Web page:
As a model for creation of the maquette of houses, I chose the kind of mass housing, so-called “Khruschyovka”. They were built in Russia in the era of Khrushchev. After Stalin’s Empire they look like architectural degradation. But, in fact, Khruschyov was the first who realized the idea of mass housing construction. Now they are going to be demolished as they have served their time. Nobody admires them, just on the contrary – they arouse only censure of the architectural squalor and inconvenience of living conditions. But a lot of Russian people still live in these houses.
My project functions around the notions of how we feel, understand, and remember the home where we inhabit. Through my own personal experience and relationships with the place where I live, I create the images for the viewer. I would like to explore how our concept of home is changing over time and the notion of home is transforming in connection with the place in which we live.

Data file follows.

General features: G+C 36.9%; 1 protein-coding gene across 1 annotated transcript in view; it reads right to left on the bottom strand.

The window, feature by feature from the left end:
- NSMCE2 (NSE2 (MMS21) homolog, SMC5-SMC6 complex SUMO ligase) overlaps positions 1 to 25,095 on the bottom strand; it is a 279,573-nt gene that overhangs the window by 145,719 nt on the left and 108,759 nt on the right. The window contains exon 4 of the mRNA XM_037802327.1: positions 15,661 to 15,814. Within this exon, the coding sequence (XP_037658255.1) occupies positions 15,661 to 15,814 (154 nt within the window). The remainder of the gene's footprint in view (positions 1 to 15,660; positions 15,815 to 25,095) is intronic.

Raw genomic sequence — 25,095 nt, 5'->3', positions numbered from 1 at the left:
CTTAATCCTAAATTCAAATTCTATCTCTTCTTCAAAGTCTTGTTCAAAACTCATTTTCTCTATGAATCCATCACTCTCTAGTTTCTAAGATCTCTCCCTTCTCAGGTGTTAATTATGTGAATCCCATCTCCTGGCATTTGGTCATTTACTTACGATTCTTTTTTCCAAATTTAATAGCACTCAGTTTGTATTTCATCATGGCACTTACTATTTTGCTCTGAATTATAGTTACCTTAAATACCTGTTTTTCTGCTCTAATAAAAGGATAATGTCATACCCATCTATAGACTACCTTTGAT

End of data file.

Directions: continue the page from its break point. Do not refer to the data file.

Julia Borissova is an Estonia-born, St Petersburg-based artist who works with photography, collage, installation and book making. Borissova’s works become a place of actualisation for a wide range of topics, among which the central theme is the questioning of truth and fiction. The book is her natural medium to contemplate real stories and blends documentary elements with imaginary things. Her artists’ books include: Let Me Fall Again (2018), White Blonde (2018), Red Giselle (2017), Libretto (2016), Dimitry (2016), J.B. about men floating in the air (2015), Address (2015), DOM (Document Object Model) (2014), Running to the Edge (2014), The Farther Shore (2013).